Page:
Do you love me?”

Wiping little beads of sweat off my chin, I say, “I love the way saltwater feels when it’s tacky and foul after it dries on my skin.  And the way sunburned skin feels snug, like it’s holding everything inside me together.  I love peeing when I’ve waited for an eternity.  I love the smell of hot tar on a hot day.  And the way the airport smells all the time, but especially airplane exhaust in winter.  I love the way orange and blue look together.  I love the words ‘discipline’ and ‘debris.’  And I really love Taco Bell tacos.  But I honestly don’t know what it feels like to love a human.”

“This.”  He grasps my arm gently.  “This is what it feels like.”

I frown again, then sigh.  It’s Evan all the way for the win.

“What’s really in that head of yours, sandwiched between all your fear and uncertainty?  What’s so important you can’t just lie back and stop thinking?”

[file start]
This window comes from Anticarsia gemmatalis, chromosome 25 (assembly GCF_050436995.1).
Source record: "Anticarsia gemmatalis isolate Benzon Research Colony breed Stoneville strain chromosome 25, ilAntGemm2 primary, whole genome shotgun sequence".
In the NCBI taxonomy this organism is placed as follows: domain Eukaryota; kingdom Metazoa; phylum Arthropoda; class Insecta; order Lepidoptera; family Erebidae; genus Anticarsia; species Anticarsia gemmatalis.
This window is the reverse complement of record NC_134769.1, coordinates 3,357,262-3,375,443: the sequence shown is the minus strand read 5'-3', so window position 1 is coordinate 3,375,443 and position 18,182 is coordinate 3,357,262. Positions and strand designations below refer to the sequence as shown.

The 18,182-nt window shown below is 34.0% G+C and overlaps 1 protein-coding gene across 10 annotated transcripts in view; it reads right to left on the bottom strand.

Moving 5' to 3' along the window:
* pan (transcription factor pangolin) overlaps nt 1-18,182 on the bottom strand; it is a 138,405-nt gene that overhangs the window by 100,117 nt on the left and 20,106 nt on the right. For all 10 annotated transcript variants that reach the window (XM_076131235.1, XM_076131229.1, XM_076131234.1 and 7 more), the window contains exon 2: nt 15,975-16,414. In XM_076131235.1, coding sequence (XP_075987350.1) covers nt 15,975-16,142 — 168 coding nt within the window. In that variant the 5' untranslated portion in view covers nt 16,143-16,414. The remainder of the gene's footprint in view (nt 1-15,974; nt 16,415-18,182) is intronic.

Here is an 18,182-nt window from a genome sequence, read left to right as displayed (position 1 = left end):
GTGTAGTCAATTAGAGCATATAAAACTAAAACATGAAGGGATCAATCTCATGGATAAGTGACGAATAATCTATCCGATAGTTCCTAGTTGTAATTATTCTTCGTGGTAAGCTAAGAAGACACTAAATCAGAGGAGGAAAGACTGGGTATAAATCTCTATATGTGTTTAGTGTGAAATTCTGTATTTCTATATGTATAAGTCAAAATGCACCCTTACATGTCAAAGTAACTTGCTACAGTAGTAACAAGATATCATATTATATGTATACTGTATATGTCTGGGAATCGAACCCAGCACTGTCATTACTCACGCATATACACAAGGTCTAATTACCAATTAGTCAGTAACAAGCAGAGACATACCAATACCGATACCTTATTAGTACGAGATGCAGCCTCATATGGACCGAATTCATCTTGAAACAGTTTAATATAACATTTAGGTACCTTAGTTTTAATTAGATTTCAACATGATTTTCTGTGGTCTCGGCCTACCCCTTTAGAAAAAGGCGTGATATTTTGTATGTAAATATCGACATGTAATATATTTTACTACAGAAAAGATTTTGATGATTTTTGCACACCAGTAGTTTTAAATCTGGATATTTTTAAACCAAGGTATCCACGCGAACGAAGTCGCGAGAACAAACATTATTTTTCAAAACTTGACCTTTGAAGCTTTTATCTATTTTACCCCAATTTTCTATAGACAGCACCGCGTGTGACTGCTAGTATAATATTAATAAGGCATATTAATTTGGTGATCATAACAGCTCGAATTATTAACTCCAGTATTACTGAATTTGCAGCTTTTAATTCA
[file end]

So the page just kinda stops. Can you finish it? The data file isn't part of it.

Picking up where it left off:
The stubby end of my own cigarette burns all the way down to the filter.  I take another one out of its box and then scoot away from him, because I don’t want to be close enough to feel it when I hurt his feelings.

“I don’t think I know how to love you, Evan.”

I flick my lighter to see his face better.  Tainted by an orange glow, it looks strange and distant — like he sees through me and doesn’t exactly like what’s behind the veil.

“Do you regret anything?” He asks.

“I regret lots of things,” I say softly.

“Marrying me?”

“No.”  I shrug.  “I don’t think so.”

“You won’t at all, one day,” he whispers.

“How do you know?”